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Fellow conservatives, let's reject "Repeal and Replace"

Now that the election is behind us and the Wicked Witch of Westchester County has been vanquished once and for all, the conversation is turning quickly to the subject of what Donald Trump is likely to do when he takes office in January. Beyond a complete reset of overall policies and attitudes -- a general reversal of those of the past eight years -- specific issues are coming to the fore. Issues in fields such as foreign policy, environmentalism, the Supreme Court, and others are receiving more attention. But no issue looms larger in the public's mind than the abomination called Obamacare.

There is little doubt that President-elect Trump intends to address the nation's health care insurance mess quickly and decisively when he enters the Oval Office. He campaigned heavily on the issue. Though in recent days he has stated that there are parts of Obamacare he can "live with," he continues to vow to make sweeping changes as soon as he and the new Congress can agree on what to do.

It is generally recognized that Obamacare was a factor in the Democrats' loss of control of the House in 2010. Obamacare almost single-handedly ejected nine Democrat senators from their seats in 2014, handing control of the Senate to Republicans. In both off-year elections, candidates who defended the law were steamrolled and replaced by an angry electorate. Obamacare very likely also influenced the 2016 elections, with double-digit rate increases being announced for millions of Americans just weeks before the voting took place.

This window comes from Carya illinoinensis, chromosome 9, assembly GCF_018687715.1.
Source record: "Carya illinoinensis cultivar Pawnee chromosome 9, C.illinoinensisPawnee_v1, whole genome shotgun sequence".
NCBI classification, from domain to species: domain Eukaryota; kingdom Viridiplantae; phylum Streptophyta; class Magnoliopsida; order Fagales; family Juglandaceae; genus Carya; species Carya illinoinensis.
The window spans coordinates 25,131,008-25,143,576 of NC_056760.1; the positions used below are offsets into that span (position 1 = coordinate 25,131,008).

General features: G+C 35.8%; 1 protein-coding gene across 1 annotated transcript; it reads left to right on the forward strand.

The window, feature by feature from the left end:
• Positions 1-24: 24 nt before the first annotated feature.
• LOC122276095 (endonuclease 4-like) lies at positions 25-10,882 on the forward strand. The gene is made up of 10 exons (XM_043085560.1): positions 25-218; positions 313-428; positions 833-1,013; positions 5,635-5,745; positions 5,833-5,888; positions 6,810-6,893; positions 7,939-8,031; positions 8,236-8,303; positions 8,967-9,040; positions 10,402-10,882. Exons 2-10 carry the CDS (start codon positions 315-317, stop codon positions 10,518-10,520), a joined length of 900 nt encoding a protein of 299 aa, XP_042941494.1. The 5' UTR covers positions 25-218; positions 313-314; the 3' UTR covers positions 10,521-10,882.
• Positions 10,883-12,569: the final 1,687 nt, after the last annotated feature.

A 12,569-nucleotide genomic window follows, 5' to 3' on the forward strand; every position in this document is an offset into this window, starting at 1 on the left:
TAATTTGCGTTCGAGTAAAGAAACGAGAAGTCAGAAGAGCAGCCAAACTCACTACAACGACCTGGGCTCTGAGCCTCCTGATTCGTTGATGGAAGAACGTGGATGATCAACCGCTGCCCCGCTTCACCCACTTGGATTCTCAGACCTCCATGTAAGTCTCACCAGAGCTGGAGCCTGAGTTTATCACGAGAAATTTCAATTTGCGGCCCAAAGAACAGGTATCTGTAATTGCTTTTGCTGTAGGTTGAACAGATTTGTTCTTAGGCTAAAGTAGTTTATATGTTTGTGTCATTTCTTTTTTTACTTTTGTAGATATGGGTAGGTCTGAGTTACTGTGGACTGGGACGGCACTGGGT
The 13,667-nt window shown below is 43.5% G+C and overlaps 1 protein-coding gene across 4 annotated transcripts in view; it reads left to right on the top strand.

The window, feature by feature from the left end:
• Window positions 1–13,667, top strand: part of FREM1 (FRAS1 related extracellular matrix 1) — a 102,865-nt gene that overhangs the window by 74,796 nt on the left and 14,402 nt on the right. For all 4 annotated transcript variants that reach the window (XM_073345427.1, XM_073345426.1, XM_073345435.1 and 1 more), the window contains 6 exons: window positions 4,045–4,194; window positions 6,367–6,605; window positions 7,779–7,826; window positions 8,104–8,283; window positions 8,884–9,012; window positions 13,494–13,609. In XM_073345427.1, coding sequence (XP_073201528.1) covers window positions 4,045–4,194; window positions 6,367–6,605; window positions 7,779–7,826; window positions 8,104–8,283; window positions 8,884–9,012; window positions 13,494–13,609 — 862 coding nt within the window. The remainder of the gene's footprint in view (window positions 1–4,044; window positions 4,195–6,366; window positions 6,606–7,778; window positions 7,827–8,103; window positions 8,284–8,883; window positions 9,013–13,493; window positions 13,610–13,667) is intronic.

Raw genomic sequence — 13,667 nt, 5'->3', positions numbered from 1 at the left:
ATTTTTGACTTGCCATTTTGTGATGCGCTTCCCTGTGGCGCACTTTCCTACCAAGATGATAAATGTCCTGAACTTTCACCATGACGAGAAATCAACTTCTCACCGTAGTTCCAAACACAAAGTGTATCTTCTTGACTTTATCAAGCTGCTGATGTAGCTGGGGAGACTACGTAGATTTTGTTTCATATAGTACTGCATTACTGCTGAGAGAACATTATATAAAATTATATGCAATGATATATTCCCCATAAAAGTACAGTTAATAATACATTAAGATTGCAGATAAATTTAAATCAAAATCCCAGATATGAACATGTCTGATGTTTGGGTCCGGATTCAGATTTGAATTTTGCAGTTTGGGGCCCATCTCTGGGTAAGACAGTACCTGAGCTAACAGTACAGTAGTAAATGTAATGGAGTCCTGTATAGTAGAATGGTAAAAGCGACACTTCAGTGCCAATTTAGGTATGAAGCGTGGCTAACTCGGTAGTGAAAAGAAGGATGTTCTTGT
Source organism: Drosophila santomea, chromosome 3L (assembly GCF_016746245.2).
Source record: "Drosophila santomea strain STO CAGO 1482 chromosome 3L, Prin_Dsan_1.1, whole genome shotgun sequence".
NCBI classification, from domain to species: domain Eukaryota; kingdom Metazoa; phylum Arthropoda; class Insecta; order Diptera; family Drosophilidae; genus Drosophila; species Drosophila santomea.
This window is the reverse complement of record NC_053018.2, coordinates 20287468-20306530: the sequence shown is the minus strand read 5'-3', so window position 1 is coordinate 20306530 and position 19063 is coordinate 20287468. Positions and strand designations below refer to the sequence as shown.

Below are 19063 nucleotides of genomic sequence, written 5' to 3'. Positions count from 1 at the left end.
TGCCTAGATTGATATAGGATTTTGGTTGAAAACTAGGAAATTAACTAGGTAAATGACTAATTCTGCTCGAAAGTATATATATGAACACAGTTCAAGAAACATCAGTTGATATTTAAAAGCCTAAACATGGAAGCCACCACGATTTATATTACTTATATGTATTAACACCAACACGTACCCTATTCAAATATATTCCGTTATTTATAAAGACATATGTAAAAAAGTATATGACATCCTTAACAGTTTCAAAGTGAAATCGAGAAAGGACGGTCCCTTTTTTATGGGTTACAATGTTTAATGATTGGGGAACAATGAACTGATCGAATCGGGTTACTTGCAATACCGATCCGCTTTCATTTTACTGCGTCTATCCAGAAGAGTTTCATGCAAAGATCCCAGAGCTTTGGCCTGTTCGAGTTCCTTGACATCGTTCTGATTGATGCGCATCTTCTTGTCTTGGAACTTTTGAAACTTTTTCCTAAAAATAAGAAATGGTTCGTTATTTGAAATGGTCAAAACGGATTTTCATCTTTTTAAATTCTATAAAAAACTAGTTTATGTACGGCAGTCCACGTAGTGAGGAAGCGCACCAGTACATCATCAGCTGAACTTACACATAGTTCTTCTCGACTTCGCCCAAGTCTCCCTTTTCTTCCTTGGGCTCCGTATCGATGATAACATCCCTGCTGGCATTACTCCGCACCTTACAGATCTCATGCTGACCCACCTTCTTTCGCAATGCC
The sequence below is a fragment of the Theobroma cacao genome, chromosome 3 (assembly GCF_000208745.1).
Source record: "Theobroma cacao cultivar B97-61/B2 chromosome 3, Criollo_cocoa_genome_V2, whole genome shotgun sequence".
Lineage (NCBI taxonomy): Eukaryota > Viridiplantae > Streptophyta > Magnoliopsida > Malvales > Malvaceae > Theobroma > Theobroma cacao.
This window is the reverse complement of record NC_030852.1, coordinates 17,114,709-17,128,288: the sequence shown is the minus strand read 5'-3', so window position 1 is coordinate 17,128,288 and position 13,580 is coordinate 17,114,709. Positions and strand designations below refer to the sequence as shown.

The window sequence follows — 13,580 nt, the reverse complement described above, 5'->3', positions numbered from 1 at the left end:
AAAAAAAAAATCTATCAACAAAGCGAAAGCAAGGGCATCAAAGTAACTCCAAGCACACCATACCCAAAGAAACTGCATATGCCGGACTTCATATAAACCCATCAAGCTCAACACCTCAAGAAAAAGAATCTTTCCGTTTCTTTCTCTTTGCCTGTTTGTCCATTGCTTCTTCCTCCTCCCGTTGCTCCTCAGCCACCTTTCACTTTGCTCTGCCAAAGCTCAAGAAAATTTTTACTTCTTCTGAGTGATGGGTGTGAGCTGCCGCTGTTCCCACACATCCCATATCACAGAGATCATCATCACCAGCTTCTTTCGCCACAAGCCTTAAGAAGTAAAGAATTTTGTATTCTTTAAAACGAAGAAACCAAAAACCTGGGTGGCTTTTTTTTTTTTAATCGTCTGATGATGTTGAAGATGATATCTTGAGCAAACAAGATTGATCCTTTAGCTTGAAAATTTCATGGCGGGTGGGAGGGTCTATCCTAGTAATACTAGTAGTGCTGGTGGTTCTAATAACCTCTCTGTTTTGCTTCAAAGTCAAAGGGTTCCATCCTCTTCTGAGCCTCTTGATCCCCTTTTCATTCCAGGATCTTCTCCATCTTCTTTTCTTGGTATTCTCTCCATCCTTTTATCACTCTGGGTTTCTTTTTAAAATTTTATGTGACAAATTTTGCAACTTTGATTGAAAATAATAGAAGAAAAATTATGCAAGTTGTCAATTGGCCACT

Faced with the undeniable tide of public rejection of the "Affordable" Care Act (the name itself is a masterpiece of deceit), mainstream media pundits have long been promoting "repeal and replace" as the only acceptable response from Republicans. For a number of reasons, conservatives should reject this left-wing media narrative and insist on a clean, decisive exit by the government from the broader health care insurance market.